Eye For Film >> Movies >> Fahrenheit 9/11 (2004) Film Review
Reviewed by: Scott Macdonald
To discuss the purpose of the documentary is pointless. Film as a medium cannot be objective. A director must write, select and knit together a narrative to tell a story. And it should never be confused with detached journalism. Those critics who call for Michael Moore to be objective merely want him to make a film more in line with their viewpoints.
Fahrenheit 9/11 tells his story of George W. Bush as a weak military leader and, in a very funny opening scene, an incompetent and illegitimate president. Moore doesn't have to rake too hard and, by focusing on Bush, we get the point straight away, but he keeps returning to him again and again, driving through the onionskins of White House bureaucracy. As an example, the President's military record has been censored. When compared to the legally obtained original copy, it reveals the involvement of an investment banker and a chain of Saudi money, tying the Bush family to nearly $1.4billion of investment capital.
Perhaps, it's just the way that we British see the American government from the outside, and, while we have a distinctly unwilling part in the "coalition of the willing", it's fair to say that some US voters may need to be unsubtly brought the message that George W. Bush cannot stay in power, to say nothing of his UK Labour Party counterpart, British Prime Minister Tony Blair.
What I see when I watch Fahrenheit 9/11 in the cinema is a brilliantly charged polemic. Sick to death of his government's bullshit, Moore writes, campaigns and inspires others to stand up for their rights, with a furious string of arguments and social essays ; visual, spoken and written. His jumped-up, passionate nature has already marginalised him with the US media and selective segments of power. Watch as US senators turn tail and run, when he confronts them with signing their children up to "the fictitious war."
The film's best moments echo those of Moore's previous muckraker, Bowling for Columbine - two scenes in particular. One is a highly emotional encounter of a mother, Lila Lipscomb, whose son has been killed in Iraq. She makes a trip to Washington DC to vent her rage at a system which brought her son to his end, needlessly. It's a devastating story and makes for a heartbreaking rendition in film, reminiscent to me of the moment in Columbine when two kids go to K-Mart to "return their merchandise" with bullets embedded in their bodies.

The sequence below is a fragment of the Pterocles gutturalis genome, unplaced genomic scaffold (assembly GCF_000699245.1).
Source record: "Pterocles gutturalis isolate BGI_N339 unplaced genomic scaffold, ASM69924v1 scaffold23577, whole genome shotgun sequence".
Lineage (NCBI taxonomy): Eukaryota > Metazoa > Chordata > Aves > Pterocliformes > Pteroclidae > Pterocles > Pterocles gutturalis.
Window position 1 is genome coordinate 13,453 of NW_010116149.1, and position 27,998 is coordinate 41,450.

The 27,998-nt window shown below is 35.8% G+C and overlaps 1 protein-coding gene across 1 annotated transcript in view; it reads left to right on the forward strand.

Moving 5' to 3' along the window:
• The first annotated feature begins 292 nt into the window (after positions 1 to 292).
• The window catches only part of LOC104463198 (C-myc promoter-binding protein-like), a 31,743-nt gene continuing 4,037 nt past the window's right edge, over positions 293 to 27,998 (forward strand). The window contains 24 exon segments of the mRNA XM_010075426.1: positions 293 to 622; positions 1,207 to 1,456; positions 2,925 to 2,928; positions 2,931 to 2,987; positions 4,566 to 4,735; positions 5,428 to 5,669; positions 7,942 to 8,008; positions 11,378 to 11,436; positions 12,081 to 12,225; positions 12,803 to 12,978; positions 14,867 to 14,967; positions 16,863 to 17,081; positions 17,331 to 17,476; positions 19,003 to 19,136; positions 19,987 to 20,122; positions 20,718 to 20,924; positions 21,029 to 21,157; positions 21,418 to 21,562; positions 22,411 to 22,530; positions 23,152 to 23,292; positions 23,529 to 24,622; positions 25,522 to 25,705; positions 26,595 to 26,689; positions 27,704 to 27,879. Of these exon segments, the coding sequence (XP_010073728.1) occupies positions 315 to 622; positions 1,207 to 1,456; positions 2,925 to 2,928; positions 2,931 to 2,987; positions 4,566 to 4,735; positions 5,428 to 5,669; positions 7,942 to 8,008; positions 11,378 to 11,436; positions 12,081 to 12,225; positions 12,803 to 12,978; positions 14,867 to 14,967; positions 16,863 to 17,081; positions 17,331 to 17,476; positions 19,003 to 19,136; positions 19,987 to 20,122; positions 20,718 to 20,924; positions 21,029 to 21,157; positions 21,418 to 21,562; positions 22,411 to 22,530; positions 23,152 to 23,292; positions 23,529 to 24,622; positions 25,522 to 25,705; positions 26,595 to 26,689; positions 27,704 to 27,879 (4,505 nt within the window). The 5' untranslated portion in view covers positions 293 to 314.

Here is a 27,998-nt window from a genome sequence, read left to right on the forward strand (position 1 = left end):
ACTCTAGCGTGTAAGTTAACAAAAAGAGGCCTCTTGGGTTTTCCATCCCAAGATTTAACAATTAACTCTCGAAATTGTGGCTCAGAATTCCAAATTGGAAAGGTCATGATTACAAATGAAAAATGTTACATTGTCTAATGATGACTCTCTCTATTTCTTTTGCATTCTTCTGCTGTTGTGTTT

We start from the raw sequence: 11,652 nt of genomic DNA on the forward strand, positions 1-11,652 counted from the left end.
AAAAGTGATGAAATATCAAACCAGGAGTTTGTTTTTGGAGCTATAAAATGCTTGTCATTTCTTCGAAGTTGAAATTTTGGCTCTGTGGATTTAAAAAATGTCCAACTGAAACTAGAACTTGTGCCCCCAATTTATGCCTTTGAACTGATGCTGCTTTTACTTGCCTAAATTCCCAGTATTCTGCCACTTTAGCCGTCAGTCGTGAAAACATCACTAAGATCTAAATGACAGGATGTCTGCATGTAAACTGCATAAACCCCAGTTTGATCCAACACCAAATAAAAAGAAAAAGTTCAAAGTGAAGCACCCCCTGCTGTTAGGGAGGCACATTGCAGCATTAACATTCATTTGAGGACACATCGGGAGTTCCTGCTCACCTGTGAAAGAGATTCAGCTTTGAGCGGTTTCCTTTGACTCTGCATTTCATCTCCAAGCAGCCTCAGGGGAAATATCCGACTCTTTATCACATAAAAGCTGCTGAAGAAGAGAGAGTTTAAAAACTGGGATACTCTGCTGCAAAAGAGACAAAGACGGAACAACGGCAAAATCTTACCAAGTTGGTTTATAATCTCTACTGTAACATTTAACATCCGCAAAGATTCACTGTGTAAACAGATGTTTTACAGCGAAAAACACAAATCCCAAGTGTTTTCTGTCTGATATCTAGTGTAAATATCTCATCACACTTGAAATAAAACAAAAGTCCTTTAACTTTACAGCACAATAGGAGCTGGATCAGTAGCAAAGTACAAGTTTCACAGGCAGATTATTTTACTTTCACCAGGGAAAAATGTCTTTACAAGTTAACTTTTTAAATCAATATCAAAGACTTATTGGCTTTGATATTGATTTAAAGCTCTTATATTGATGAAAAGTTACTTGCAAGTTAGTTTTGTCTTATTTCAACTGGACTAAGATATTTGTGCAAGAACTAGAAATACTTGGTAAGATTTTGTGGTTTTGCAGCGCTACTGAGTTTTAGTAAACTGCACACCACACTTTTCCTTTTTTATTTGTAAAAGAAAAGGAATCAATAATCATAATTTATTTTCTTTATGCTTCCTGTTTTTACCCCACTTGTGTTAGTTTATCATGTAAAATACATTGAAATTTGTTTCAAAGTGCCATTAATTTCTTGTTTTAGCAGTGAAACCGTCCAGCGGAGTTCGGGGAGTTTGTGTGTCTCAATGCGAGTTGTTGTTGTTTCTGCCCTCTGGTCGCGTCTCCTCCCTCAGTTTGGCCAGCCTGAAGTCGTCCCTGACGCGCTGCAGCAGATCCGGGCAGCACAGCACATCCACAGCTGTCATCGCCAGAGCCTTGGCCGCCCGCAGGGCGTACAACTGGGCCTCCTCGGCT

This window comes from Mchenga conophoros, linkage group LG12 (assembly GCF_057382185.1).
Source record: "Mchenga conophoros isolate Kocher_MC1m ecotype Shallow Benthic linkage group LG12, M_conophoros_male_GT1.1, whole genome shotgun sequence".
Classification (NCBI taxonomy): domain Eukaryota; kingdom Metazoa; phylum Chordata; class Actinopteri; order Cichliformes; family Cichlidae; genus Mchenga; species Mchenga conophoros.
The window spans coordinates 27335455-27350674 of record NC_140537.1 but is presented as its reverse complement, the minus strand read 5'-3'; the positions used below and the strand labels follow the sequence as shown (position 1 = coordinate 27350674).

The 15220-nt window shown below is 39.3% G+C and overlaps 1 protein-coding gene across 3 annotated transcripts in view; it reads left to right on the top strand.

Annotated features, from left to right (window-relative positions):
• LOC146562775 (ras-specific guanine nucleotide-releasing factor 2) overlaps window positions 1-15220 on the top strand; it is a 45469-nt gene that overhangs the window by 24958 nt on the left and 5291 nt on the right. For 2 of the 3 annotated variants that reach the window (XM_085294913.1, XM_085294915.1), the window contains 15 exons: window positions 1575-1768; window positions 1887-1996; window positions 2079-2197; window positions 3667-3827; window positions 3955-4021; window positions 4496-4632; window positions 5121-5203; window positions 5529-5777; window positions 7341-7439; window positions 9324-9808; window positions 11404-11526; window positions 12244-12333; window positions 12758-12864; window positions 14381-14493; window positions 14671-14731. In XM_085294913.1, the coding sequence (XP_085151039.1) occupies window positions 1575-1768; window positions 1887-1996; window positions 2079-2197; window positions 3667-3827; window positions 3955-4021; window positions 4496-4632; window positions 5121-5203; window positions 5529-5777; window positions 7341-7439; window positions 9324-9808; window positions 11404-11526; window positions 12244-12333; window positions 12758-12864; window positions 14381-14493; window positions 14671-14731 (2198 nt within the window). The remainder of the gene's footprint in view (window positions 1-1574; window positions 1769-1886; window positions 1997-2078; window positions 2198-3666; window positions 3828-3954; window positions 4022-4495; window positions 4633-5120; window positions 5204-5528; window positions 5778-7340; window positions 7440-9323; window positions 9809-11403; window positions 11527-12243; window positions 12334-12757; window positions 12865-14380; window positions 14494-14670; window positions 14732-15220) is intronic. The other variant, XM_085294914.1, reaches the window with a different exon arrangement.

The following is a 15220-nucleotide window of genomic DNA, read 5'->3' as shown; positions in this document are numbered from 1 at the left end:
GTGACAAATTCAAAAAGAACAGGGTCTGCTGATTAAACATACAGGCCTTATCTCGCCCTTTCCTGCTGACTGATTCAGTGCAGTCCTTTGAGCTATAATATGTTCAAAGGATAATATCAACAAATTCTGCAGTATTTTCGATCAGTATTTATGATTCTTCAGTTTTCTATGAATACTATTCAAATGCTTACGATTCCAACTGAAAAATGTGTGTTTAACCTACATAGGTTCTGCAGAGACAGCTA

The other reminder is a section where the means of controlling populace is exposed, through abusing fear through the media. Much like the ironic and hilarious incidents in Bowling For Columbine when businesses are charged over making money through scare stories, like "killer bees". Fahrenheit 9/11 has a companion piece to this, with a man selling hopelessly inadaquate quick-fasten parachutes in the oh-so-likely event should a plane hit a skyscraper again.
The arguments that the film is unfocused and shotgun scattered are valid, if missing the point. What it does is take lots of evidence and spread it thickly for the audience to decipher for itself. Like Oliver Stone, Moore mixes mediums freely to support his point, leaving others to do their own research on issues that he doesn't have time to cover. His purpose is to inspire further debate and action.
The final third of the documentary is the hardest to take, since it's entirely concerned with the war in Iraq. There is a fair amount of shocking and disarmingly demonising footage here. A public beheading (a wide-shot, but nothing like I imagined), bodies burned beyond recognition, soldiers with limbs missing. There's something ultimately unclean about being confronted with human mutilation that stirs sympathy and forces your attention. Moore knows this and he's a smart argumentarian, splicing commentary through footage selection.
The same technique is used earlier in a moment when the screen is blank and the film's audio fills in the gaps of the planes striking the World Trade Center. It then shows us the faces of onlookers, stunned, shocked and almost ghost-like, which feels like an echo of the best short film of 11'09''01, in which Alejandro González Iñárritu tells the story almost entirely through sound and indistinct blurred camerawork, with an emotionally devastating effect.
During this section, Moore exposes the corrupt corporate nature of rebuilding Iraq, when opportunities for raking billions of dollars are being discussed over fine food and champagne by men in suits, when the oil starts flowing again, of course, and the country is "free." The film shows cheerfully cynical recruiting campaigns for fresh military grunts from the poorest sections of the nation, places like Moore's hometown in Michigan, where unemployment is rife and there's no financial chance of education to help them. His rage in siphoning off these people to die for a government that won't care for their futures is palpable and justified.
As in Bowling For Columbine, Moore misses the mark wildly during some of the film's most obvious and silly moments. When he attempts to parody serious procedurals, it falls flat. Comparing Dragnet to the FBI had me groaning and shaking my head in disgust. Also, scenes of pre-war Baghdad had me revulsing. They were living under a dictator, not to mention sanctions and embargoes, and Moore precisely chooses images of smiling women and children playing before Shock And Awe hit the city, causing this moment to ring alarmingly hollow. His relentless commentary on the events is occasionally too much, drowning the viewer in facts and figures, as we reach the flabby middle section.
Moore's film is a sledgehammer; a raw and passionate film, which is concluded with a splendid emotive and humourous montage and dedication. I admire him for his boldness and apparent sincerity. I make no apologies if this review reflects my political leanings.Reviewed on: 09 Jul 2004